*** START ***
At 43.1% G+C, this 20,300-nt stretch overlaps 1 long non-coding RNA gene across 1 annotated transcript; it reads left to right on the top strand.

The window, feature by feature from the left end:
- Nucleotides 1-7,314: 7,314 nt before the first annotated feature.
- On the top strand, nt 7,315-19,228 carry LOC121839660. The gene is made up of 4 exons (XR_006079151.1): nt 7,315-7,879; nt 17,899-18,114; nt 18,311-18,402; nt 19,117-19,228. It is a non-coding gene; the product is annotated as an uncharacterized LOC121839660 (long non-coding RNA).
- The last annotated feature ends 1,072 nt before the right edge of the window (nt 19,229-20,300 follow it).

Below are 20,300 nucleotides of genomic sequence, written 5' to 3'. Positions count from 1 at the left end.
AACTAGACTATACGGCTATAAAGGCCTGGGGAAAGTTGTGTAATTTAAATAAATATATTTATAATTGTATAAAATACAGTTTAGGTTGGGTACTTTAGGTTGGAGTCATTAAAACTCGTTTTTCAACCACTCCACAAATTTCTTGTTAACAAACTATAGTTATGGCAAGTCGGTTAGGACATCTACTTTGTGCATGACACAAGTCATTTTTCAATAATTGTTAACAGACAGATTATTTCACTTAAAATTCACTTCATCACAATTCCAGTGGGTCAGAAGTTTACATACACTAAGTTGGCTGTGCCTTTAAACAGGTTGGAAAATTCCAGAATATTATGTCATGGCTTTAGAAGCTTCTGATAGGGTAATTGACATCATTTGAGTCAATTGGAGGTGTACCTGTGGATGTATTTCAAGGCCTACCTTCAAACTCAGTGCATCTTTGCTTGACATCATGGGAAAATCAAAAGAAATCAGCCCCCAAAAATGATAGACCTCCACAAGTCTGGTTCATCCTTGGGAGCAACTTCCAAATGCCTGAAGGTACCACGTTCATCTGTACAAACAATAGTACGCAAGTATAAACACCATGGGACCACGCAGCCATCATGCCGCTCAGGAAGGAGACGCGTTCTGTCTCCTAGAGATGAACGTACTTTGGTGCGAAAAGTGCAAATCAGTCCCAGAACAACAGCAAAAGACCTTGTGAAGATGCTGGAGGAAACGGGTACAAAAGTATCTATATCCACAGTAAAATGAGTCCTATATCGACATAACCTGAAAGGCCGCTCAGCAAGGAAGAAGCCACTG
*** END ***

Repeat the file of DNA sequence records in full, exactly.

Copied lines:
At 43.1% G+C, this 20,300-nt stretch overlaps 1 long non-coding RNA gene across 1 annotated transcript; it reads left to right on the top strand.

The window, feature by feature from the left end:
- Nucleotides 1-7,314: 7,314 nt before the first annotated feature.
- On the top strand, nt 7,315-19,228 carry LOC121839660. The gene is made up of 4 exons (XR_006079151.1): nt 7,315-7,879; nt 17,899-18,114; nt 18,311-18,402; nt 19,117-19,228. It is a non-coding gene; the product is annotated as an uncharacterized LOC121839660 (long non-coding RNA).
- The last annotated feature ends 1,072 nt before the right edge of the window (nt 19,229-20,300 follow it).

Below are 20,300 nucleotides of genomic sequence, written 5' to 3'. Positions count from 1 at the left end.
AACTAGACTATACGGCTATAAAGGCCTGGGGAAAGTTGTGTAATTTAAATAAATATATTTATAATTGTATAAAATACAGTTTAGGTTGGGTACTTTAGGTTGGAGTCATTAAAACTCGTTTTTCAACCACTCCACAAATTTCTTGTTAACAAACTATAGTTATGGCAAGTCGGTTAGGACATCTACTTTGTGCATGACACAAGTCATTTTTCAATAATTGTTAACAGACAGATTATTTCACTTAAAATTCACTTCATCACAATTCCAGTGGGTCAGAAGTTTACATACACTAAGTTGGCTGTGCCTTTAAACAGGTTGGAAAATTCCAGAATATTATGTCATGGCTTTAGAAGCTTCTGATAGGGTAATTGACATCATTTGAGTCAATTGGAGGTGTACCTGTGGATGTATTTCAAGGCCTACCTTCAAACTCAGTGCATCTTTGCTTGACATCATGGGAAAATCAAAAGAAATCAGCCCCCAAAAATGATAGACCTCCACAAGTCTGGTTCATCCTTGGGAGCAACTTCCAAATGCCTGAAGGTACCACGTTCATCTGTACAAACAATAGTACGCAAGTATAAACACCATGGGACCACGCAGCCATCATGCCGCTCAGGAAGGAGACGCGTTCTGTCTCCTAGAGATGAACGTACTTTGGTGCGAAAAGTGCAAATCAGTCCCAGAACAACAGCAAAAGACCTTGTGAAGATGCTGGAGGAAACGGGTACAAAAGTATCTATATCCACAGTAAAATGAGTCCTATATCGACATAACCTGAAAGGCCGCTCAGCAAGGAAGAAGCCACTG